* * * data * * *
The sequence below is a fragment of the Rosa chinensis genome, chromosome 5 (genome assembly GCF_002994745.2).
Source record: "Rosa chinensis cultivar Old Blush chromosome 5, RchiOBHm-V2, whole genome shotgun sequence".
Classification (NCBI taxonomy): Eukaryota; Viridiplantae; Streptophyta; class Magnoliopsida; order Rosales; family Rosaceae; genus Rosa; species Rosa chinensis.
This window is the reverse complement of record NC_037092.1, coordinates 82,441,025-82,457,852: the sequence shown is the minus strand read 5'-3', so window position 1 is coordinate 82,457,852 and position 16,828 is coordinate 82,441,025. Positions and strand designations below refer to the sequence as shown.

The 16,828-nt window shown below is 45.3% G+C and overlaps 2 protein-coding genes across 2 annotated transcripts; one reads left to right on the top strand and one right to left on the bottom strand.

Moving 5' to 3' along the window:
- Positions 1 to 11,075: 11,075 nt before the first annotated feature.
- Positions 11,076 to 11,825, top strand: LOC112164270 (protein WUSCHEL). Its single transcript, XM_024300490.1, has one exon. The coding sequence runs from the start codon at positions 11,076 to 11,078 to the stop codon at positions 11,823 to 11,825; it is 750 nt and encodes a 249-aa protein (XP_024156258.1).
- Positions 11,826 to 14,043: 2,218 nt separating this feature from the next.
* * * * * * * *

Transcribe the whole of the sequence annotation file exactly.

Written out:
The sequence below is a fragment of the Rosa chinensis genome, chromosome 5 (genome assembly GCF_002994745.2).
Source record: "Rosa chinensis cultivar Old Blush chromosome 5, RchiOBHm-V2, whole genome shotgun sequence".
Classification (NCBI taxonomy): Eukaryota; Viridiplantae; Streptophyta; class Magnoliopsida; order Rosales; family Rosaceae; genus Rosa; species Rosa chinensis.
This window is the reverse complement of record NC_037092.1, coordinates 82,441,025-82,457,852: the sequence shown is the minus strand read 5'-3', so window position 1 is coordinate 82,457,852 and position 16,828 is coordinate 82,441,025. Positions and strand designations below refer to the sequence as shown.

The 16,828-nt window shown below is 45.3% G+C and overlaps 2 protein-coding genes across 2 annotated transcripts; one reads left to right on the top strand and one right to left on the bottom strand.

Moving 5' to 3' along the window:
- Positions 1 to 11,075: 11,075 nt before the first annotated feature.
- Positions 11,076 to 11,825, top strand: LOC112164270 (protein WUSCHEL). Its single transcript, XM_024300490.1, has one exon. The coding sequence runs from the start codon at positions 11,076 to 11,078 to the stop codon at positions 11,823 to 11,825; it is 750 nt and encodes a 249-aa protein (XP_024156258.1).
- Positions 11,826 to 14,043: 2,218 nt separating this feature from the next.